Tag Archive | "Offensive Numbers"

How to be an Educated All Star Voter and a Loyal Hometown Fan (Part 2)

AllStarGame

 

 

In part one, I analyzed First Base and Second Base to figure out how egregious it would be to vote for the Cardinal or Royal player at that position over the current leader in votes. This time I analyze Shortstop and Third Base. It breaks my heart that Moustakas is so far out of contention, both by votes and statistically. I didn’t expect him to be Miggy, but it’s becoming sad how hard the adjustments to the big leagues are coming for him. Saying all that, I still have some faith in him.

Freese is also struggling at third. His slugging is so low and is slowly going from a St Louis hero to the player they groan about when the fans see him in the lineup.

Shortstop

Royals: Alcides Escobar .247/.273/.333. WAR: 0.7

Escobar is great on the bases and of course on defense. So his paltry offensive numbers are masked some in his overall performance. I also think his offense isn’t quite as bad as is being indicated this year. Last year his obs was .333 (though his wOBA was a less impressive .265). Regardless, he is better than his numbers show so far.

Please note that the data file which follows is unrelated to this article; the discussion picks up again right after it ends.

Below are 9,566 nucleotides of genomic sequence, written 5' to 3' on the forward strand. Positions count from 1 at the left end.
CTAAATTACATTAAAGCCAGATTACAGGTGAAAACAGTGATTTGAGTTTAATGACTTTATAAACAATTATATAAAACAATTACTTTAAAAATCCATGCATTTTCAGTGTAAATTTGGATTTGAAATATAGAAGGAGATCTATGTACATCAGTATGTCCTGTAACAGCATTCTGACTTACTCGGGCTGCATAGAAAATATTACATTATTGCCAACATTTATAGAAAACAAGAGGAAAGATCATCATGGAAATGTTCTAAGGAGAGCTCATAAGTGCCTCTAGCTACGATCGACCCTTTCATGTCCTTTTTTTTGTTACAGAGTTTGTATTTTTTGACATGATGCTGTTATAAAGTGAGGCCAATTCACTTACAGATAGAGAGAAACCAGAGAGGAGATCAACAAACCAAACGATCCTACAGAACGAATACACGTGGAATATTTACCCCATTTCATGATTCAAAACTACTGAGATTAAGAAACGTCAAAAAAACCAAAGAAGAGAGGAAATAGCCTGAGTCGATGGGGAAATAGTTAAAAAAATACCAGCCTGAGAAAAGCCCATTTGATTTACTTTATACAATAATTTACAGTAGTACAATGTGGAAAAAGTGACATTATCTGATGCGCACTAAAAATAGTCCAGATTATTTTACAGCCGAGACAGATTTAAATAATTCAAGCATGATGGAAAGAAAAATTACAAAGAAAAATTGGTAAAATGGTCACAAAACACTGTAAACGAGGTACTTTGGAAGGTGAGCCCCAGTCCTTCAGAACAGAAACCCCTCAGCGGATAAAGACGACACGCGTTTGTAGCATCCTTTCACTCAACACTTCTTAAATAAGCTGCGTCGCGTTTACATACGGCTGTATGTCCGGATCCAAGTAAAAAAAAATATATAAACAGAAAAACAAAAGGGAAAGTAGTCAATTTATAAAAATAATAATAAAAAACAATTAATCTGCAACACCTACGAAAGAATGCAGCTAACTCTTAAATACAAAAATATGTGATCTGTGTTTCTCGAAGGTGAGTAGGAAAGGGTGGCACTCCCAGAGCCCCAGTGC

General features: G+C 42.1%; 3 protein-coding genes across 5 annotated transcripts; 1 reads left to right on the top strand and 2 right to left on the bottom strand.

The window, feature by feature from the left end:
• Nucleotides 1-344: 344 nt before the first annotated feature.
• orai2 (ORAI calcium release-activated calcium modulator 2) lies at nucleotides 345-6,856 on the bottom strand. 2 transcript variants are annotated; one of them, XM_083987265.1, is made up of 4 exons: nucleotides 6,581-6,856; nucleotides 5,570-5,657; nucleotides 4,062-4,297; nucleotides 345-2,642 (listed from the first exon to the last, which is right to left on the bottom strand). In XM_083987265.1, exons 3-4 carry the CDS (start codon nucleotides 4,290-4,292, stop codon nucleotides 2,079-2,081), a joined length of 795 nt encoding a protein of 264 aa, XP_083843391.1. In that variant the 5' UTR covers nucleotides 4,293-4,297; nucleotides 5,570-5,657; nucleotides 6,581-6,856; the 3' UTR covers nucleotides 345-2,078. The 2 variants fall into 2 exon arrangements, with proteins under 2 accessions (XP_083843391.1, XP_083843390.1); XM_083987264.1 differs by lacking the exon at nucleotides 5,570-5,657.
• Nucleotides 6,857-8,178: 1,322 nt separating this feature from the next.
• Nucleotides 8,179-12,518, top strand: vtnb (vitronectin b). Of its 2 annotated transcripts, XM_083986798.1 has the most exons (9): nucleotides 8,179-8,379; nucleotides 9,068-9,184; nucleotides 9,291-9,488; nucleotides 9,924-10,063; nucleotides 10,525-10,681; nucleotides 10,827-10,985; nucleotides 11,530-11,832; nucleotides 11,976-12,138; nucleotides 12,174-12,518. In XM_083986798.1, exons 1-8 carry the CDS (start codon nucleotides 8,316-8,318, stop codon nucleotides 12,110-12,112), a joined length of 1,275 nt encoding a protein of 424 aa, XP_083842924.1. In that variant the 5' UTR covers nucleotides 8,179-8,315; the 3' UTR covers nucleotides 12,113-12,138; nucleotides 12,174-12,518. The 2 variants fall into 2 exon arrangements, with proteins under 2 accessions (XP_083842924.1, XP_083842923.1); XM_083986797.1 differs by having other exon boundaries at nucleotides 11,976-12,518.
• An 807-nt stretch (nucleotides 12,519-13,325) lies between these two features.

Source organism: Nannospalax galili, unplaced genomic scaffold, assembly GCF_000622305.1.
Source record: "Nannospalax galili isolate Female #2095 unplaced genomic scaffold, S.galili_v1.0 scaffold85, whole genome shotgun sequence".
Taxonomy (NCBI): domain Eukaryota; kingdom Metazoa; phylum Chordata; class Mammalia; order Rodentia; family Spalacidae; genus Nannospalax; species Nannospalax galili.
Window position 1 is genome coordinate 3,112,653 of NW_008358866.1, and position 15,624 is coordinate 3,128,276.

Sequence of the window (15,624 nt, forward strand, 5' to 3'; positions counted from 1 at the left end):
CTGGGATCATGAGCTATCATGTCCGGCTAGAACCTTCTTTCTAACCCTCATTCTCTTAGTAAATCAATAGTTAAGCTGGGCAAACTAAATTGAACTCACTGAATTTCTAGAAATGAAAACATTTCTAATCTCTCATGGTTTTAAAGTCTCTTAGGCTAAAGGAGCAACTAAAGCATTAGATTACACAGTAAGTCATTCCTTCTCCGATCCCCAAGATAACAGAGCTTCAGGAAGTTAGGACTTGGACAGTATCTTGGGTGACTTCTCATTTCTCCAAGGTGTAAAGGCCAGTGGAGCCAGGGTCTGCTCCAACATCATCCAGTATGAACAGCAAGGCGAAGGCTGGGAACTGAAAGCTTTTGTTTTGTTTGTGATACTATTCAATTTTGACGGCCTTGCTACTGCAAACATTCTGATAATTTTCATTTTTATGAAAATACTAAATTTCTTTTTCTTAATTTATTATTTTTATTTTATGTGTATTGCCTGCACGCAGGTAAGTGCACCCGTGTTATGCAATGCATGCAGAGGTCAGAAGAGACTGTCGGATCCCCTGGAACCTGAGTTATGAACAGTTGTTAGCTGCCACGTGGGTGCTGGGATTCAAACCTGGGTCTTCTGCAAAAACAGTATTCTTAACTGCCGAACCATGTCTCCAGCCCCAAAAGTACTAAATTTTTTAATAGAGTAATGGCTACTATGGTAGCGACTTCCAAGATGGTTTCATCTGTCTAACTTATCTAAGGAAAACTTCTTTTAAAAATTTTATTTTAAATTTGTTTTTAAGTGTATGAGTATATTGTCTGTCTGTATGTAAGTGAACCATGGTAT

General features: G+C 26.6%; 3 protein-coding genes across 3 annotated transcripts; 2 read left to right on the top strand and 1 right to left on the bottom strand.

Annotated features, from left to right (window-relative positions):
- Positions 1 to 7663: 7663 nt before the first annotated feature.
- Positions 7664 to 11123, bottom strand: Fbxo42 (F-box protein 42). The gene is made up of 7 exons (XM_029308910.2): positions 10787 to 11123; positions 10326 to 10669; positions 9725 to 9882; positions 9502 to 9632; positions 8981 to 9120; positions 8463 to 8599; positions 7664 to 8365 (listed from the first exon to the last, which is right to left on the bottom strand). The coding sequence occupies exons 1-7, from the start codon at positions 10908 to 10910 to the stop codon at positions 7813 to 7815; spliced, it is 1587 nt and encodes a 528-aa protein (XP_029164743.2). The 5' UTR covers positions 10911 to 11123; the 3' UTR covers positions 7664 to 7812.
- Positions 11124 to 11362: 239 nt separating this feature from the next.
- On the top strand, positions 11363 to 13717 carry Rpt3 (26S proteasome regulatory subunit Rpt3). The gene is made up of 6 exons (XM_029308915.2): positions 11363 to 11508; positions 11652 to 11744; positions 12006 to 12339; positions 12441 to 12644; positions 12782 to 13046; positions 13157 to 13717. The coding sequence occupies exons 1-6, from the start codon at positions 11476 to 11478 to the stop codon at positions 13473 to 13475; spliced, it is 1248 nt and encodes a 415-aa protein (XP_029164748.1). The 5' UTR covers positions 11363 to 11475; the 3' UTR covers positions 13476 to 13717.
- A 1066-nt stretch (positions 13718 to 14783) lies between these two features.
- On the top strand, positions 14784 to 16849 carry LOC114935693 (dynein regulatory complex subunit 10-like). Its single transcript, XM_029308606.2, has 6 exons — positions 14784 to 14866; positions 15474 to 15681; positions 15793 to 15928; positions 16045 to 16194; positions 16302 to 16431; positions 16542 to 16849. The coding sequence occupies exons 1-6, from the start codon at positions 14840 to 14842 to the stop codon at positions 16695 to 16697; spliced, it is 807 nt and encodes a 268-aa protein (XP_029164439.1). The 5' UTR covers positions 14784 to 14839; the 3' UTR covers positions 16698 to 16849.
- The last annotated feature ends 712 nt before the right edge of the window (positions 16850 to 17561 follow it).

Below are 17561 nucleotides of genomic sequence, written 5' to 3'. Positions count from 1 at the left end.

AL Leader: JJ Hardy – .267/.307/.461. WAR: 2.0

Hardy’s offensive numbers are kind of pathetic to be in the lead. His defense is saving him. But I still don’t understand why he is in the lead, as I don’t imagine the average voter to be overly savvy about defensive stats. His 13 homeruns are, I guess, what makes the Sportscenter highlights (they must forget to mention he only has 14 doubles and zero triples), but it still seems weird he’s in the lead. Peralta is probably the player who deserves it the most.